Jeremy Cook, Ph.D.
Associate Professor of Economics
On Faculty since 2012
My research is in the areas of labor economics and the economics of education. In the context of labor market behavior, I am interested in using statistical tools with panel data to model individual decision-making over time. Currently, my research focuses on the efficacy and influence of school resources on labor market outcomes of public school teachers. My work also involves estimating peer effects in education and the effect of family investments on cognitive outcomes of children.
In the classroom at Wheaton, I aspire to educate students about the power and limitations of markets, the value of an economic way of thinking, and the importance of careful quantitative analysis. I appreciate the opportunity to show students the value of the economics discipline in addressing a variety of social problems. Prior to my graduate studies in economics, I worked at a firm specializing in natural resource damage assessment. My work during that time involved estimating the recreational and environmental impact of hazardous substance release as well as developing probabilistic models to quantify and evaluate environmental risk.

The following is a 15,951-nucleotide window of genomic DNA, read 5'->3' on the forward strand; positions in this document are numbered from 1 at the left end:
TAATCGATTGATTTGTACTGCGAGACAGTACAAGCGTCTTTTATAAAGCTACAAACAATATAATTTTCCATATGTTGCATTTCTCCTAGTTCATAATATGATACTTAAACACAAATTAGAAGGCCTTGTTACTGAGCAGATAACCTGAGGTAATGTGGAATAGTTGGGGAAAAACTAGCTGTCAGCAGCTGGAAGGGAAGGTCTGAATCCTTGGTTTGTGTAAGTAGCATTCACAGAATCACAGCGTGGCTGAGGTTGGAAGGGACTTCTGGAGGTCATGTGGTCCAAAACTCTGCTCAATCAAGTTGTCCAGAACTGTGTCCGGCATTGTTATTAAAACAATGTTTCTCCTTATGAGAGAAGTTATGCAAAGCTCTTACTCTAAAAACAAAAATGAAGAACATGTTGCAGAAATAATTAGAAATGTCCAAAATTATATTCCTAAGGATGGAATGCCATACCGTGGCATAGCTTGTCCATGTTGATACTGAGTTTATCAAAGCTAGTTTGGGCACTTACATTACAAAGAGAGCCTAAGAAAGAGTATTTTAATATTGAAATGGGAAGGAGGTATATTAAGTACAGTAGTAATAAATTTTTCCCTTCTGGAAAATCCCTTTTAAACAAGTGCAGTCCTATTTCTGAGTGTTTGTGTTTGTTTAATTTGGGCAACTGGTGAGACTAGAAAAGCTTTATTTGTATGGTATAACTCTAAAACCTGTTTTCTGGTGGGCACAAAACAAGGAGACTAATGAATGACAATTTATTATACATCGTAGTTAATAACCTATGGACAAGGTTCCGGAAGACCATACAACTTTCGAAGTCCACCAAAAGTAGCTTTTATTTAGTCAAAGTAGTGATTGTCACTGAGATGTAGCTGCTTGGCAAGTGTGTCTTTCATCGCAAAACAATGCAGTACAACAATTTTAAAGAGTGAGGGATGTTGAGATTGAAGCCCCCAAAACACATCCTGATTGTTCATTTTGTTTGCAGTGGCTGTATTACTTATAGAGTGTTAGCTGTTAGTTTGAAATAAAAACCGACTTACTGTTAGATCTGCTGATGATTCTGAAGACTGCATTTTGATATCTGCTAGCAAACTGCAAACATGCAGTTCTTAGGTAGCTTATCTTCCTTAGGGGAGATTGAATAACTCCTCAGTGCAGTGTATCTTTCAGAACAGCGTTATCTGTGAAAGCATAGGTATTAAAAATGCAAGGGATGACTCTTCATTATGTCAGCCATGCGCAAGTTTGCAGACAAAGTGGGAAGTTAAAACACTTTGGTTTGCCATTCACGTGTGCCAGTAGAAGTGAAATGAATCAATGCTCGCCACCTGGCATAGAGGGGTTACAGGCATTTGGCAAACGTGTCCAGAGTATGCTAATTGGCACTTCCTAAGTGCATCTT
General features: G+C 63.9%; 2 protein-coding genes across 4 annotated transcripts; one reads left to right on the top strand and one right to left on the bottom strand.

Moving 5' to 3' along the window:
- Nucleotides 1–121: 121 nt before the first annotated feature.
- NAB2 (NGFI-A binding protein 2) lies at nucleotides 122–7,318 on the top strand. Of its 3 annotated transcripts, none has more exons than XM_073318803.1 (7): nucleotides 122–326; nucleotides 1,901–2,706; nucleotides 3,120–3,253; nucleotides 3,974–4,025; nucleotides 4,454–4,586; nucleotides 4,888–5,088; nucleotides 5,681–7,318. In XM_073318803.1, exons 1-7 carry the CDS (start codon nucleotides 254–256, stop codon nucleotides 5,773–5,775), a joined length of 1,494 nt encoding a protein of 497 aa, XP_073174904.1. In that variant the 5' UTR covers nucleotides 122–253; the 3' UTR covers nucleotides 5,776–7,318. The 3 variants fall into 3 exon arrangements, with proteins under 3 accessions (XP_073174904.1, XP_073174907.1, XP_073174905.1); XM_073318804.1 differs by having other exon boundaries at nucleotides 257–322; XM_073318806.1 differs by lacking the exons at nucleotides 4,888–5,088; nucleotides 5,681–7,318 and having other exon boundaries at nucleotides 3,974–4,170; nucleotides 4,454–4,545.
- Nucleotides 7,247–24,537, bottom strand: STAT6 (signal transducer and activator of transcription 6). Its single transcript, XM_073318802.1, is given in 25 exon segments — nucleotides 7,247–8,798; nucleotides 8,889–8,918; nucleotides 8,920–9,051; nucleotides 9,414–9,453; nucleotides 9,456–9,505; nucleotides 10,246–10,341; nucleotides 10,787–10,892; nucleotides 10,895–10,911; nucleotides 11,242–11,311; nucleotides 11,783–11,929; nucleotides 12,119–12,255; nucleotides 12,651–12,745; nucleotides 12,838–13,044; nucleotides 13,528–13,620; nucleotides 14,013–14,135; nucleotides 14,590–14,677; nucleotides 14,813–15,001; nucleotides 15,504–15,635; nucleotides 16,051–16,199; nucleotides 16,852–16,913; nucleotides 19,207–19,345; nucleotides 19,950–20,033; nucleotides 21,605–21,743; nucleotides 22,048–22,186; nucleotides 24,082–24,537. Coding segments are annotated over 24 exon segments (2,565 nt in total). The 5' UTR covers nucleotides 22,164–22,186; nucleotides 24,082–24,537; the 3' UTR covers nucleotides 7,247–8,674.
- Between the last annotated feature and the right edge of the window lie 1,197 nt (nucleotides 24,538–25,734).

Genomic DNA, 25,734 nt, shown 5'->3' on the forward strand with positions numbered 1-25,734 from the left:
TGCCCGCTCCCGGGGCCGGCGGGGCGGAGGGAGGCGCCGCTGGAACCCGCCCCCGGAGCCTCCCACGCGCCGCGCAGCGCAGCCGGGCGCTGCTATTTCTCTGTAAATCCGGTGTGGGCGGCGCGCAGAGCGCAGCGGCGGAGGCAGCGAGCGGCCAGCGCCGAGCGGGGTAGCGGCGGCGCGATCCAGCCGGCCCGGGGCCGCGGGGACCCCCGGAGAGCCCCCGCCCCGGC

University of North Carolina, Chapel Hill, NC
North Carolina State University, Raleigh, NC
Hope College, Holland, MI
- Principles of Microeconomics
- Principles of Macroeconomics
- The Economics of Labor and Poverty
- Advanced Econometrics
- Labor Economics
- Economics of Education
- Applied Microeconomics
Cook, Jeremy and Taylor, Timothy. The Impact of Mandatory Arrest Laws on Domestic Violence in Times of Economic Stress. Economics Letters, 2019.
Cook, Jeremy. Student Demographics, School Working Conditions, and Teacher Mobility. Applied Economics Letters, 2018.
Cook, Jeremy and Rabon, John Stuart. Maternal Investments and Child Cognitive Achievement. Economics Bulletin, 2018.